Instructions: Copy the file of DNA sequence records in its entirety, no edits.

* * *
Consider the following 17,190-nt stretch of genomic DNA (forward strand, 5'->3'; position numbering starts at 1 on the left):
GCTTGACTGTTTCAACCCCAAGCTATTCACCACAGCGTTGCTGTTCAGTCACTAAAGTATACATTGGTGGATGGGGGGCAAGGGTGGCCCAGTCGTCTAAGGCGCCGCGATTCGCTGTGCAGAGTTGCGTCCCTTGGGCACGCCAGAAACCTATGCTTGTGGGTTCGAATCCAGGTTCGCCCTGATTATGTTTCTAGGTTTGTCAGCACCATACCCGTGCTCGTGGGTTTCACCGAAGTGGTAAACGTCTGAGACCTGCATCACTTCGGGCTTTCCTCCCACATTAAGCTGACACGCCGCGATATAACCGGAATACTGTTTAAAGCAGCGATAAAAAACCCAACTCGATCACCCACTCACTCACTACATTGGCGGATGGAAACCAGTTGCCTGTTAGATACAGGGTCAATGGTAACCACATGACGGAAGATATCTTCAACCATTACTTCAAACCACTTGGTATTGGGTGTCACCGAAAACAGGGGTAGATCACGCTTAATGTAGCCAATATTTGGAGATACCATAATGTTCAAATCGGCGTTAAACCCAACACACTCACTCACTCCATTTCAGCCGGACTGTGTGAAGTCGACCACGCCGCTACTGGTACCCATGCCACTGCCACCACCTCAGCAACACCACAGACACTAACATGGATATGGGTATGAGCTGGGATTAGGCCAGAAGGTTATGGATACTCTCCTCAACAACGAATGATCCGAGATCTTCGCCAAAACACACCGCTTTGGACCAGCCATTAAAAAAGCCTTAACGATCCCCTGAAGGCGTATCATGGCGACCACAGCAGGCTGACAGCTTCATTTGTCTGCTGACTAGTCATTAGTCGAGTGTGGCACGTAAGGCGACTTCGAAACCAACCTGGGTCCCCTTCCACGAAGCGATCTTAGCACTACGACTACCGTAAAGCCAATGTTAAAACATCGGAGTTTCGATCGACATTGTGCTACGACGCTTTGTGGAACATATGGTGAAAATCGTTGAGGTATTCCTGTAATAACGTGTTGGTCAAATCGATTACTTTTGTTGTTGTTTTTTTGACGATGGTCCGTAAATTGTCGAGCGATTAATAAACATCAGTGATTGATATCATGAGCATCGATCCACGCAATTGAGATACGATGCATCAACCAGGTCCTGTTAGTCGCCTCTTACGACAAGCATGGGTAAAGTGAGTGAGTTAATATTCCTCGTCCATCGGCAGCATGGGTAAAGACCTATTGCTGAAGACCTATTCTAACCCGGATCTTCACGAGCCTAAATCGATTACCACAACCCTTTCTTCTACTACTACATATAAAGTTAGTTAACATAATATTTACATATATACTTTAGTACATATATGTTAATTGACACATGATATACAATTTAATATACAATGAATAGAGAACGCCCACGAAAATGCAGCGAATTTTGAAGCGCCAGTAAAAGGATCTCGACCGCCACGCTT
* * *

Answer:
Consider the following 17,190-nt stretch of genomic DNA (forward strand, 5'->3'; position numbering starts at 1 on the left):
GCTTGACTGTTTCAACCCCAAGCTATTCACCACAGCGTTGCTGTTCAGTCACTAAAGTATACATTGGTGGATGGGGGGCAAGGGTGGCCCAGTCGTCTAAGGCGCCGCGATTCGCTGTGCAGAGTTGCGTCCCTTGGGCACGCCAGAAACCTATGCTTGTGGGTTCGAATCCAGGTTCGCCCTGATTATGTTTCTAGGTTTGTCAGCACCATACCCGTGCTCGTGGGTTTCACCGAAGTGGTAAACGTCTGAGACCTGCATCACTTCGGGCTTTCCTCCCACATTAAGCTGACACGCCGCGATATAACCGGAATACTGTTTAAAGCAGCGATAAAAAACCCAACTCGATCACCCACTCACTCACTACATTGGCGGATGGAAACCAGTTGCCTGTTAGATACAGGGTCAATGGTAACCACATGACGGAAGATATCTTCAACCATTACTTCAAACCACTTGGTATTGGGTGTCACCGAAAACAGGGGTAGATCACGCTTAATGTAGCCAATATTTGGAGATACCATAATGTTCAAATCGGCGTTAAACCCAACACACTCACTCACTCCATTTCAGCCGGACTGTGTGAAGTCGACCACGCCGCTACTGGTACCCATGCCACTGCCACCACCTCAGCAACACCACAGACACTAACATGGATATGGGTATGAGCTGGGATTAGGCCAGAAGGTTATGGATACTCTCCTCAACAACGAATGATCCGAGATCTTCGCCAAAACACACCGCTTTGGACCAGCCATTAAAAAAGCCTTAACGATCCCCTGAAGGCGTATCATGGCGACCACAGCAGGCTGACAGCTTCATTTGTCTGCTGACTAGTCATTAGTCGAGTGTGGCACGTAAGGCGACTTCGAAACCAACCTGGGTCCCCTTCCACGAAGCGATCTTAGCACTACGACTACCGTAAAGCCAATGTTAAAACATCGGAGTTTCGATCGACATTGTGCTACGACGCTTTGTGGAACATATGGTGAAAATCGTTGAGGTATTCCTGTAATAACGTGTTGGTCAAATCGATTACTTTTGTTGTTGTTTTTTTGACGATGGTCCGTAAATTGTCGAGCGATTAATAAACATCAGTGATTGATATCATGAGCATCGATCCACGCAATTGAGATACGATGCATCAACCAGGTCCTGTTAGTCGCCTCTTACGACAAGCATGGGTAAAGTGAGTGAGTTAATATTCCTCGTCCATCGGCAGCATGGGTAAAGACCTATTGCTGAAGACCTATTCTAACCCGGATCTTCACGAGCCTAAATCGATTACCACAACCCTTTCTTCTACTACTACATATAAAGTTAGTTAACATAATATTTACATATATACTTTAGTACATATATGTTAATTGACACATGATATACAATTTAATATACAATGAATAGAGAACGCCCACGAAAATGCAGCGAATTTTGAAGCGCCAGTAAAAGGATCTCGACCGCCACGCTT